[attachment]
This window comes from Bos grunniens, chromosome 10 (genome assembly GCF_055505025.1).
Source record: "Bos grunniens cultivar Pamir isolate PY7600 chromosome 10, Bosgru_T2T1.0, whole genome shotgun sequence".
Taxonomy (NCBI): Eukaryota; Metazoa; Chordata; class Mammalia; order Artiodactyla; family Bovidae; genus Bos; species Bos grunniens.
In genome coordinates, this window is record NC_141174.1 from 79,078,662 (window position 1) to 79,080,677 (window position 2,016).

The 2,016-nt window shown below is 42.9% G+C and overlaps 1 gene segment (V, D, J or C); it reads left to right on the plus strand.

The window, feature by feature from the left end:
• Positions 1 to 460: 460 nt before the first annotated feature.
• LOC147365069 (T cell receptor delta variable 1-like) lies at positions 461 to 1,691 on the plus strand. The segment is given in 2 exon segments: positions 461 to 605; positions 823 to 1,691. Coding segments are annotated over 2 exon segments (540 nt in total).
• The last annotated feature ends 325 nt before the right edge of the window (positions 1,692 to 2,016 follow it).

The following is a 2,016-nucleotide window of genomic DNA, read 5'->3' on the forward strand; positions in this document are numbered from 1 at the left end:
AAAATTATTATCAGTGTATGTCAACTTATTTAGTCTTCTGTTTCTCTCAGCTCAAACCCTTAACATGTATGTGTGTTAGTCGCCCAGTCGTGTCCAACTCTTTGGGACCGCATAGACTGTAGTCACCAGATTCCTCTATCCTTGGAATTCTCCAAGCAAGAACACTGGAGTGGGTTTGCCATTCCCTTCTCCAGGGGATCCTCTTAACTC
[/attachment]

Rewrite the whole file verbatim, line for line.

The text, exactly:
This window comes from Bos grunniens, chromosome 10 (genome assembly GCF_055505025.1).
Source record: "Bos grunniens cultivar Pamir isolate PY7600 chromosome 10, Bosgru_T2T1.0, whole genome shotgun sequence".
Taxonomy (NCBI): Eukaryota; Metazoa; Chordata; class Mammalia; order Artiodactyla; family Bovidae; genus Bos; species Bos grunniens.
In genome coordinates, this window is record NC_141174.1 from 79,078,662 (window position 1) to 79,080,677 (window position 2,016).

The 2,016-nt window shown below is 42.9% G+C and overlaps 1 gene segment (V, D, J or C); it reads left to right on the plus strand.

The window, feature by feature from the left end:
• Positions 1 to 460: 460 nt before the first annotated feature.
• LOC147365069 (T cell receptor delta variable 1-like) lies at positions 461 to 1,691 on the plus strand. The segment is given in 2 exon segments: positions 461 to 605; positions 823 to 1,691. Coding segments are annotated over 2 exon segments (540 nt in total).
• The last annotated feature ends 325 nt before the right edge of the window (positions 1,692 to 2,016 follow it).

The following is a 2,016-nucleotide window of genomic DNA, read 5'->3' on the forward strand; positions in this document are numbered from 1 at the left end:
AAAATTATTATCAGTGTATGTCAACTTATTTAGTCTTCTGTTTCTCTCAGCTCAAACCCTTAACATGTATGTGTGTTAGTCGCCCAGTCGTGTCCAACTCTTTGGGACCGCATAGACTGTAGTCACCAGATTCCTCTATCCTTGGAATTCTCCAAGCAAGAACACTGGAGTGGGTTTGCCATTCCCTTCTCCAGGGGATCCTCTTAACTC